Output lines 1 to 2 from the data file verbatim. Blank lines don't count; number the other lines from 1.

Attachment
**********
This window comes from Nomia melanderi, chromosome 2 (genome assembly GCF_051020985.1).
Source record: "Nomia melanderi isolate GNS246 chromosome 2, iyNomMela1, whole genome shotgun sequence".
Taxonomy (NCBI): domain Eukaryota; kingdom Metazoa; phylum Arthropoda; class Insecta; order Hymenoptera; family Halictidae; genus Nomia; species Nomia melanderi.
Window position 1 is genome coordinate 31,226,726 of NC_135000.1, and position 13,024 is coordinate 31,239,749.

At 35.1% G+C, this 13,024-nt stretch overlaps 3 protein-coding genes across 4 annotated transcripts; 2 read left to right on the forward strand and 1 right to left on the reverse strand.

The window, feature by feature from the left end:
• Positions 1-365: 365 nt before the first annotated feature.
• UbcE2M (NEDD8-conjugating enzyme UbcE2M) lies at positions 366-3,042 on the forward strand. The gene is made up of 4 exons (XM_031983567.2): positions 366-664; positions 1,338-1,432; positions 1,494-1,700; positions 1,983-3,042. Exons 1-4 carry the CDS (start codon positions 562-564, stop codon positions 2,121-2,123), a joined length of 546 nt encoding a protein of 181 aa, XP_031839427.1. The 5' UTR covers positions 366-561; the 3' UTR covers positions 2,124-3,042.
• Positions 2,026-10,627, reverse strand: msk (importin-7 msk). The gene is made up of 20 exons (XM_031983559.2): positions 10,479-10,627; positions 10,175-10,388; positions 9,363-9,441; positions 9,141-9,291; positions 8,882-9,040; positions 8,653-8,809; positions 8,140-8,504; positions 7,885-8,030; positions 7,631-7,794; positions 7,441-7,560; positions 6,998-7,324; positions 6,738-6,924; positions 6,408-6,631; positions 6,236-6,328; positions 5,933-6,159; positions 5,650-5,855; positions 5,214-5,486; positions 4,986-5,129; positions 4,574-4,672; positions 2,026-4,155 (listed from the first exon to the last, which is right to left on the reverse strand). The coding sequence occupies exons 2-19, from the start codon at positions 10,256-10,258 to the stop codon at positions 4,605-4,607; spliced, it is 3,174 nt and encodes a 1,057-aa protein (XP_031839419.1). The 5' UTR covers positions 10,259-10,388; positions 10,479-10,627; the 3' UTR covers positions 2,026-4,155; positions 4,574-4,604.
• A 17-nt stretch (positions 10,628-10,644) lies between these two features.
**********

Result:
This window comes from Nomia melanderi, chromosome 2 (genome assembly GCF_051020985.1).
Source record: "Nomia melanderi isolate GNS246 chromosome 2, iyNomMela1, whole genome shotgun sequence".